I’ve always been a fan of RITE (rapid iterative testing) and triangulation (or perhaps a better term is cross-fertilization) of multiple data sources. RITE testing gives you the ability to quickly adapt to issues and opportunities being seen as testing goes on. Data cross-fertilization gives you both qualitative and quantitative information, which paints a fuller picture of what’s working. For example, live site testing may tell you what people are doing on your site but it won’t tell you why. Lab testing, on the other hand may tell you why people may do things but it may not be an accurate predictor of large-scale behavior. When combined, however, these and other techniques can paint a fuller picture.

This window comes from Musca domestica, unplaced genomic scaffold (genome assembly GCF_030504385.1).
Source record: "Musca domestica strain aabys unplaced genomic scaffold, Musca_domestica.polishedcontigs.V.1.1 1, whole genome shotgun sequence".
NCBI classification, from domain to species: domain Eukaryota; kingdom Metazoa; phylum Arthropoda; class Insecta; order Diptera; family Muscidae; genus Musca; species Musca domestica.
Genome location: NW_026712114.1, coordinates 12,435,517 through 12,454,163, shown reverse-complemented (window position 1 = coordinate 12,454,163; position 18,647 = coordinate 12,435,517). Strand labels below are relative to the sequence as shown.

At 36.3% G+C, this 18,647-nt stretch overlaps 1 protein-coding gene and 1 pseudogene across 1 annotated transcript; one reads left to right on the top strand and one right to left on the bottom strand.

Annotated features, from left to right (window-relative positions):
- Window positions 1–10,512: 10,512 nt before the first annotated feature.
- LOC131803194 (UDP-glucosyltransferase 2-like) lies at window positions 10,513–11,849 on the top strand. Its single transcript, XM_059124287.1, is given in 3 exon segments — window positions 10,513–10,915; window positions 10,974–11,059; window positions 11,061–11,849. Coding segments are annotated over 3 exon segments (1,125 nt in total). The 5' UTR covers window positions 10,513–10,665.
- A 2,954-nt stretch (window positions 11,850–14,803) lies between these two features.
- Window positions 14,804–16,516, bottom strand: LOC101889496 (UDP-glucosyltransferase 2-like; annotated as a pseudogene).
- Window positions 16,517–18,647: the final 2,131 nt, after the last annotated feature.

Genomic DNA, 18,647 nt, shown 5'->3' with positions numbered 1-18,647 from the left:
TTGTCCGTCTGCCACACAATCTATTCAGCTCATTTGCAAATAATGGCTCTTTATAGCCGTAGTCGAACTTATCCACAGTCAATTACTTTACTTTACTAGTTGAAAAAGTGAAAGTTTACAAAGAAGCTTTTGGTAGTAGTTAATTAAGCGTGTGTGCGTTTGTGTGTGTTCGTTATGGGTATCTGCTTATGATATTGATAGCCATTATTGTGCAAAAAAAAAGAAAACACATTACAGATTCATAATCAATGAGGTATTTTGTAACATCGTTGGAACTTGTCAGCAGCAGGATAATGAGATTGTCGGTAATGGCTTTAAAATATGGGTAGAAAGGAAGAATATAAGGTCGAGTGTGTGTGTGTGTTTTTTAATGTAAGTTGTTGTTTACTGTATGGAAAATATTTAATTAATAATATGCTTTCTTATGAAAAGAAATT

As far as usability sins, there are a couple scenarios that come up frequently in testing: discoverability and complete cognition. I bring up discoverability because usability testing is often used to evaluate the effectives of specific Web application features and a common finding is that the feature being tested is not discoverable. Most times, I believe that is to be expected. People do not experience features in isolation, they experience them in the context of tasks and goals. As such testing the discoverability of a feature for feature’s sake may lead to make decisions that don’t take the full context of product experience into account.